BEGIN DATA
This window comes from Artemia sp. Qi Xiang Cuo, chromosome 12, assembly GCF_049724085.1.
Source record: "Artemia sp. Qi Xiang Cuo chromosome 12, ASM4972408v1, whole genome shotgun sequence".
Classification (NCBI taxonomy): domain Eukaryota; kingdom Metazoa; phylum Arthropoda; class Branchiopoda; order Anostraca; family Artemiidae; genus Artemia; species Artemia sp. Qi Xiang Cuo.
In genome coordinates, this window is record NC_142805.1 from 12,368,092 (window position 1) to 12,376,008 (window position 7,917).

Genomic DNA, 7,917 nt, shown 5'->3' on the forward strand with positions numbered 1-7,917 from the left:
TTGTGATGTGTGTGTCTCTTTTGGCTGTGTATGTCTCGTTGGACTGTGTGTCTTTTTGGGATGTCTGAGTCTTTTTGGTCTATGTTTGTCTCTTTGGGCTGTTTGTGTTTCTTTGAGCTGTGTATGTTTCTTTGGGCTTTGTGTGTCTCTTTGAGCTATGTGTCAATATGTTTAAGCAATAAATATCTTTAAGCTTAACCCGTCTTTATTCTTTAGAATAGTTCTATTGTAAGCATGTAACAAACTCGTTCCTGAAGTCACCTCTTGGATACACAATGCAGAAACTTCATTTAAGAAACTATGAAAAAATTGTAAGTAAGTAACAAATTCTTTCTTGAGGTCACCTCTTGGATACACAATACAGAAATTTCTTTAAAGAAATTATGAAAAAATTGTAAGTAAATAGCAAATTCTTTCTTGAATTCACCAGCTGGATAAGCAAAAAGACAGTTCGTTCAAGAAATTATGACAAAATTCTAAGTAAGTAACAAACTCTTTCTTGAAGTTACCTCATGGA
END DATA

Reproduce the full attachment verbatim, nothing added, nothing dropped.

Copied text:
This window comes from Artemia sp. Qi Xiang Cuo, chromosome 12, assembly GCF_049724085.1.
Source record: "Artemia sp. Qi Xiang Cuo chromosome 12, ASM4972408v1, whole genome shotgun sequence".
Classification (NCBI taxonomy): domain Eukaryota; kingdom Metazoa; phylum Arthropoda; class Branchiopoda; order Anostraca; family Artemiidae; genus Artemia; species Artemia sp. Qi Xiang Cuo.
In genome coordinates, this window is record NC_142805.1 from 12,368,092 (window position 1) to 12,376,008 (window position 7,917).

Genomic DNA, 7,917 nt, shown 5'->3' on the forward strand with positions numbered 1-7,917 from the left:
TTGTGATGTGTGTGTCTCTTTTGGCTGTGTATGTCTCGTTGGACTGTGTGTCTTTTTGGGATGTCTGAGTCTTTTTGGTCTATGTTTGTCTCTTTGGGCTGTTTGTGTTTCTTTGAGCTGTGTATGTTTCTTTGGGCTTTGTGTGTCTCTTTGAGCTATGTGTCAATATGTTTAAGCAATAAATATCTTTAAGCTTAACCCGTCTTTATTCTTTAGAATAGTTCTATTGTAAGCATGTAACAAACTCGTTCCTGAAGTCACCTCTTGGATACACAATGCAGAAACTTCATTTAAGAAACTATGAAAAAATTGTAAGTAAGTAACAAATTCTTTCTTGAGGTCACCTCTTGGATACACAATACAGAAATTTCTTTAAAGAAATTATGAAAAAATTGTAAGTAAATAGCAAATTCTTTCTTGAATTCACCAGCTGGATAAGCAAAAAGACAGTTCGTTCAAGAAATTATGACAAAATTCTAAGTAAGTAACAAACTCTTTCTTGAAGTTACCTCATGGA